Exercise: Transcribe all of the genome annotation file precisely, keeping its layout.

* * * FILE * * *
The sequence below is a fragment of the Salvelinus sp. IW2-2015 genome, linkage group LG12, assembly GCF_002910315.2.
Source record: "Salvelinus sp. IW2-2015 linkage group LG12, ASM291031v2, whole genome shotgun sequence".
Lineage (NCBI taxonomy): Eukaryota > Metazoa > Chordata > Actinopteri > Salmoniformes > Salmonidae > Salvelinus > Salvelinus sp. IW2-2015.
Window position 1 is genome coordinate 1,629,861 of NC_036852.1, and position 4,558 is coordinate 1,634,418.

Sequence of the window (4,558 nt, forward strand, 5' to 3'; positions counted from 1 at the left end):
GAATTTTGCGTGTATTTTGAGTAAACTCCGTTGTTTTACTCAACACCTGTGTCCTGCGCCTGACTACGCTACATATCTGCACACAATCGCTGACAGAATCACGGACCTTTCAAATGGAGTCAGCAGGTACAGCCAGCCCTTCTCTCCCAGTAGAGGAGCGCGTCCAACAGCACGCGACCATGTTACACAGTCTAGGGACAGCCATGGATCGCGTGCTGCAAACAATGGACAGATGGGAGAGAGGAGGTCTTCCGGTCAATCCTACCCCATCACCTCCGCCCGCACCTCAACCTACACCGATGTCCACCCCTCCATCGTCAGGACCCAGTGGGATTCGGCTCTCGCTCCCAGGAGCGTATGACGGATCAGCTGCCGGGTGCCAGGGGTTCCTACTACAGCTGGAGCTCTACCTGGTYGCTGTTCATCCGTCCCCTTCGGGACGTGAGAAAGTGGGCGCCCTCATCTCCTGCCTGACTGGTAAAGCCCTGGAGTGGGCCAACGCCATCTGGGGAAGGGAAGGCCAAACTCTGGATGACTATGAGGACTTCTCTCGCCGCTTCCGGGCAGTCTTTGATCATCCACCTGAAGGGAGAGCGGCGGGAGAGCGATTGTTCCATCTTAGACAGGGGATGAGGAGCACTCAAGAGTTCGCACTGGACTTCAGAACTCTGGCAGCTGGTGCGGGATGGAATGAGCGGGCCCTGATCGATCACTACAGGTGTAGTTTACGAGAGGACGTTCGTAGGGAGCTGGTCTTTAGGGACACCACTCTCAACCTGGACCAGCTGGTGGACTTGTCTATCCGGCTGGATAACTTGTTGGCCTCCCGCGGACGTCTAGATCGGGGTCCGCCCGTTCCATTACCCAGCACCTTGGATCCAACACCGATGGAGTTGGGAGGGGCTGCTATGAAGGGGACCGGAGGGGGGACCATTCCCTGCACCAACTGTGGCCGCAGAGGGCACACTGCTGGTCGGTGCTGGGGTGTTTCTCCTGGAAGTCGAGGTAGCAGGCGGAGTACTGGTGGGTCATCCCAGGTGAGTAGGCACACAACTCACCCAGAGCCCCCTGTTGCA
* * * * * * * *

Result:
The sequence below is a fragment of the Salvelinus sp. IW2-2015 genome, linkage group LG12, assembly GCF_002910315.2.
Source record: "Salvelinus sp. IW2-2015 linkage group LG12, ASM291031v2, whole genome shotgun sequence".
Lineage (NCBI taxonomy): Eukaryota > Metazoa > Chordata > Actinopteri > Salmoniformes > Salmonidae > Salvelinus > Salvelinus sp. IW2-2015.
Window position 1 is genome coordinate 1,629,861 of NC_036852.1, and position 4,558 is coordinate 1,634,418.

Sequence of the window (4,558 nt, forward strand, 5' to 3'; positions counted from 1 at the left end):
GAATTTTGCGTGTATTTTGAGTAAACTCCGTTGTTTTACTCAACACCTGTGTCCTGCGCCTGACTACGCTACATATCTGCACACAATCGCTGACAGAATCACGGACCTTTCAAATGGAGTCAGCAGGTACAGCCAGCCCTTCTCTCCCAGTAGAGGAGCGCGTCCAACAGCACGCGACCATGTTACACAGTCTAGGGACAGCCATGGATCGCGTGCTGCAAACAATGGACAGATGGGAGAGAGGAGGTCTTCCGGTCAATCCTACCCCATCACCTCCGCCCGCACCTCAACCTACACCGATGTCCACCCCTCCATCGTCAGGACCCAGTGGGATTCGGCTCTCGCTCCCAGGAGCGTATGACGGATCAGCTGCCGGGTGCCAGGGGTTCCTACTACAGCTGGAGCTCTACCTGGTYGCTGTTCATCCGTCCCCTTCGGGACGTGAGAAAGTGGGCGCCCTCATCTCCTGCCTGACTGGTAAAGCCCTGGAGTGGGCCAACGCCATCTGGGGAAGGGAAGGCCAAACTCTGGATGACTATGAGGACTTCTCTCGCCGCTTCCGGGCAGTCTTTGATCATCCACCTGAAGGGAGAGCGGCGGGAGAGCGATTGTTCCATCTTAGACAGGGGATGAGGAGCACTCAAGAGTTCGCACTGGACTTCAGAACTCTGGCAGCTGGTGCGGGATGGAATGAGCGGGCCCTGATCGATCACTACAGGTGTAGTTTACGAGAGGACGTTCGTAGGGAGCTGGTCTTTAGGGACACCACTCTCAACCTGGACCAGCTGGTGGACTTGTCTATCCGGCTGGATAACTTGTTGGCCTCCCGCGGACGTCTAGATCGGGGTCCGCCCGTTCCATTACCCAGCACCTTGGATCCAACACCGATGGAGTTGGGAGGGGCTGCTATGAAGGGGACCGGAGGGGGGACCATTCCCTGCACCAACTGTGGCCGCAGAGGGCACACTGCTGGTCGGTGCTGGGGTGTTTCTCCTGGAAGTCGAGGTAGCAGGCGGAGTACTGGTGGGTCATCCCAGGTGAGTAGGCACACAACTCACCCAGAGCCCCCTGTTGCA